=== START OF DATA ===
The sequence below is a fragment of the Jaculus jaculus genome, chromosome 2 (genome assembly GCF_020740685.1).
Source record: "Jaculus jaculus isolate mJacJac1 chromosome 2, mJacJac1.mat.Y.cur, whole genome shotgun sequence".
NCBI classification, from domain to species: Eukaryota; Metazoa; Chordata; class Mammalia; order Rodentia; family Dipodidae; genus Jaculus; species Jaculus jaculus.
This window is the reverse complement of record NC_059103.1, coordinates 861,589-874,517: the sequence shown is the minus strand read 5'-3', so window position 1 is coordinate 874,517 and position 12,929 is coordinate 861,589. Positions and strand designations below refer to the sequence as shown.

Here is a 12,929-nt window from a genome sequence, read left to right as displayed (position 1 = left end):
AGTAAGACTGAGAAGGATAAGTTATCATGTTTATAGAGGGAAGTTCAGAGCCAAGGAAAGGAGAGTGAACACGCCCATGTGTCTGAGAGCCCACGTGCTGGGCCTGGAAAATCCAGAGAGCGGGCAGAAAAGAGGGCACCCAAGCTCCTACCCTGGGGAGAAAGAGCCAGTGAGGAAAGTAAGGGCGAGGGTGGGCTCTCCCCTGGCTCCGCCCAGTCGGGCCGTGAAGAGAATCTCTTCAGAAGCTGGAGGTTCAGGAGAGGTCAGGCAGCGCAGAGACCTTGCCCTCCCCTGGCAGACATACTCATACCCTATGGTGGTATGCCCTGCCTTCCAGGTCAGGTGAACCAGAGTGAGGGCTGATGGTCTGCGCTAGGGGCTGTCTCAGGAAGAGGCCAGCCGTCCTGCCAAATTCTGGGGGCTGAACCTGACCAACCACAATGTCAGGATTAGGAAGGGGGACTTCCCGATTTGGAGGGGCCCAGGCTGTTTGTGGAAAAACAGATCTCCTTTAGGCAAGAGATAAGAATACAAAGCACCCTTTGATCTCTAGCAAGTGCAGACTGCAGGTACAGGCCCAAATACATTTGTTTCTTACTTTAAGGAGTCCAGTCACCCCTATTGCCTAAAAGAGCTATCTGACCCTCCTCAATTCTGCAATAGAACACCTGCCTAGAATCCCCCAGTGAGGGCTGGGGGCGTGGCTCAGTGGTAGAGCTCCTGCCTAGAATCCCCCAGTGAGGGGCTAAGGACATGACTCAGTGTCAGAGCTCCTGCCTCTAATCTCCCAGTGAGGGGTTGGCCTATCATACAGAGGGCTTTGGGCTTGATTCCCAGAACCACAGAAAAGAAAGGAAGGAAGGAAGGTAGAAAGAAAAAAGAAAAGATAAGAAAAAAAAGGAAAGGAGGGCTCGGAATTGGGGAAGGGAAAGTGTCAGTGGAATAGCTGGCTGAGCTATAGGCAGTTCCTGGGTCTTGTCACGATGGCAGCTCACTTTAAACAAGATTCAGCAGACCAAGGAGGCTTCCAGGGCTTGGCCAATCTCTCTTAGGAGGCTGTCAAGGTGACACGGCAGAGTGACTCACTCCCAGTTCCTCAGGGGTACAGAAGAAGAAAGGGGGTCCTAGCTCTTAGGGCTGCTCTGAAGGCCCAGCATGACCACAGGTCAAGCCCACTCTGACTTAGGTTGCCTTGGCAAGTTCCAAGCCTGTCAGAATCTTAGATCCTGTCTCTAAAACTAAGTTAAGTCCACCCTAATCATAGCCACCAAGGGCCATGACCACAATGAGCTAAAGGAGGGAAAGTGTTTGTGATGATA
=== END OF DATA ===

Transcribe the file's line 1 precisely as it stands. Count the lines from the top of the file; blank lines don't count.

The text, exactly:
The sequence below is a fragment of the Jaculus jaculus genome, chromosome 2 (genome assembly GCF_020740685.1).